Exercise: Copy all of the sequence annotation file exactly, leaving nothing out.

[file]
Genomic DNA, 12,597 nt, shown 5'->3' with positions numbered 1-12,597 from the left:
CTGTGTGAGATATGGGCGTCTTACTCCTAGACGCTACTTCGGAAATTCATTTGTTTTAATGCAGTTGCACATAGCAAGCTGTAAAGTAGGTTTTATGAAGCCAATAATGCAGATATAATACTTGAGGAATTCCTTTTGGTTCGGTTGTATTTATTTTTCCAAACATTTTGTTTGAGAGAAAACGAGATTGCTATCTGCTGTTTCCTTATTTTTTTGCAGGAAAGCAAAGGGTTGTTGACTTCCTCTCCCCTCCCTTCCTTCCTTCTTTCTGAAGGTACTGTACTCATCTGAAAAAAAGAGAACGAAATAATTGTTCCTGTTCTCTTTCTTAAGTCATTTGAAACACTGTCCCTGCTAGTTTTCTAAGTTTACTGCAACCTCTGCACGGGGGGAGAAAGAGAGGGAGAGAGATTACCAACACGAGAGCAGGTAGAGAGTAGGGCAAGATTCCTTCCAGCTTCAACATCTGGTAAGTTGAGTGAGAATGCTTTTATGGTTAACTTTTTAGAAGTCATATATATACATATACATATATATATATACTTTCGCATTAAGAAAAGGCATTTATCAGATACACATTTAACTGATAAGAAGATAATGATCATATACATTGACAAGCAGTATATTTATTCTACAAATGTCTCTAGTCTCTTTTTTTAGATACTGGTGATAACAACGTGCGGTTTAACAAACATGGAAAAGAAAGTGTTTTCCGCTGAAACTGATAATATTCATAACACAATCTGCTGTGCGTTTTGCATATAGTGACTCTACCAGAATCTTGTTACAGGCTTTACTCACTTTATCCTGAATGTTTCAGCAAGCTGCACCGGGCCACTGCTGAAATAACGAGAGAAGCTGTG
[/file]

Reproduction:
Genomic DNA, 12,597 nt, shown 5'->3' with positions numbered 1-12,597 from the left:
CTGTGTGAGATATGGGCGTCTTACTCCTAGACGCTACTTCGGAAATTCATTTGTTTTAATGCAGTTGCACATAGCAAGCTGTAAAGTAGGTTTTATGAAGCCAATAATGCAGATATAATACTTGAGGAATTCCTTTTGGTTCGGTTGTATTTATTTTTCCAAACATTTTGTTTGAGAGAAAACGAGATTGCTATCTGCTGTTTCCTTATTTTTTTGCAGGAAAGCAAAGGGTTGTTGACTTCCTCTCCCCTCCCTTCCTTCCTTCTTTCTGAAGGTACTGTACTCATCTGAAAAAAAGAGAACGAAATAATTGTTCCTGTTCTCTTTCTTAAGTCATTTGAAACACTGTCCCTGCTAGTTTTCTAAGTTTACTGCAACCTCTGCACGGGGGGAGAAAGAGAGGGAGAGAGATTACCAACACGAGAGCAGGTAGAGAGTAGGGCAAGATTCCTTCCAGCTTCAACATCTGGTAAGTTGAGTGAGAATGCTTTTATGGTTAACTTTTTAGAAGTCATATATATACATATACATATATATATATACTTTCGCATTAAGAAAAGGCATTTATCAGATACACATTTAACTGATAAGAAGATAATGATCATATACATTGACAAGCAGTATATTTATTCTACAAATGTCTCTAGTCTCTTTTTTTAGATACTGGTGATAACAACGTGCGGTTTAACAAACATGGAAAAGAAAGTGTTTTCCGCTGAAACTGATAATATTCATAACACAATCTGCTGTGCGTTTTGCATATAGTGACTCTACCAGAATCTTGTTACAGGCTTTACTCACTTTATCCTGAATGTTTCAGCAAGCTGCACCGGGCCACTGCTGAAATAACGAGAGAAGCTGTG